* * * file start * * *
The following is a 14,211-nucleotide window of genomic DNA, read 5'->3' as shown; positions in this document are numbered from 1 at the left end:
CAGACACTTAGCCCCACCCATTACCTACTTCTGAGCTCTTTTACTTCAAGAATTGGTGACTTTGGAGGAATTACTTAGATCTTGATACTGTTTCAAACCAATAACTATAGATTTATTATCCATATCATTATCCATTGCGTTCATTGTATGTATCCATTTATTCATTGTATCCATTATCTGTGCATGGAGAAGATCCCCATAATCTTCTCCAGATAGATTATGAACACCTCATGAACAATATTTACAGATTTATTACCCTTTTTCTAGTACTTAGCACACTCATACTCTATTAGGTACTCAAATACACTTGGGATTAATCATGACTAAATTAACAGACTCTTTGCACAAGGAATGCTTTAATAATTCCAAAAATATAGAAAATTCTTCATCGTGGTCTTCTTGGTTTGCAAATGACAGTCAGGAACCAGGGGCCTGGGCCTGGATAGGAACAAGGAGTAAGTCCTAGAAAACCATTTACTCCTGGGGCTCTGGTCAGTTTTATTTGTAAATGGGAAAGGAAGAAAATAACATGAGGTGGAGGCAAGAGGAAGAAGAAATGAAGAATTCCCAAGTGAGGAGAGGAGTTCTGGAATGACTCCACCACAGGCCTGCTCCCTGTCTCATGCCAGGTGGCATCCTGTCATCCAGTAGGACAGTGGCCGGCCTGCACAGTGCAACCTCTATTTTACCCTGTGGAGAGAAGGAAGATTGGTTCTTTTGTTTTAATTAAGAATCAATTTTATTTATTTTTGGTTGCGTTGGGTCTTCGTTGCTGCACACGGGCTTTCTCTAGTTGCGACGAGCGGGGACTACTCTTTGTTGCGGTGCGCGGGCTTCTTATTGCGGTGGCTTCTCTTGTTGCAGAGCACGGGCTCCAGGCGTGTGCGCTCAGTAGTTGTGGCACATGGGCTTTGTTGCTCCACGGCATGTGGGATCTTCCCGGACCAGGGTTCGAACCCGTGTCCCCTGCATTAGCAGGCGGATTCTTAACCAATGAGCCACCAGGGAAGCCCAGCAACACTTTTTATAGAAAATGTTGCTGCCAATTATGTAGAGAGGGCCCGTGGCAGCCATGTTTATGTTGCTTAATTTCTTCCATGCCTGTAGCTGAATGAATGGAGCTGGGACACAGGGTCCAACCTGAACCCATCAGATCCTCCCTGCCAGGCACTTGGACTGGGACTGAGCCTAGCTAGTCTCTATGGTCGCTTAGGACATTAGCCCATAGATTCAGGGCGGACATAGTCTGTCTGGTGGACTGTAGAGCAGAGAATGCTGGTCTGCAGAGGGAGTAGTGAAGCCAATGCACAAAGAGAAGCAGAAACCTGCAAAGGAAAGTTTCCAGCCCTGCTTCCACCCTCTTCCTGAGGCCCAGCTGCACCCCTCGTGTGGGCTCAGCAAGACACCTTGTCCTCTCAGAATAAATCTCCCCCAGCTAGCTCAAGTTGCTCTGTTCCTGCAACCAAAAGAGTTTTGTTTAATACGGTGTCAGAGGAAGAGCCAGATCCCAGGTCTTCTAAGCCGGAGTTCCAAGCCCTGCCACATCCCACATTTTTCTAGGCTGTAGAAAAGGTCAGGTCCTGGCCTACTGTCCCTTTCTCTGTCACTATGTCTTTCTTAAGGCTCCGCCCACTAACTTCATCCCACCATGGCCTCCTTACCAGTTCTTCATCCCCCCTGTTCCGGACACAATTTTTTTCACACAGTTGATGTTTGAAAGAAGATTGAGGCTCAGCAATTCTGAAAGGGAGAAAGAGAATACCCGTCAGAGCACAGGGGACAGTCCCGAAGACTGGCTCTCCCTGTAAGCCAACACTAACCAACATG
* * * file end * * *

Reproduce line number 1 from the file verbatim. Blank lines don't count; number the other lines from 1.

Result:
The following is a 14,211-nucleotide window of genomic DNA, read 5'->3' as shown; positions in this document are numbered from 1 at the left end: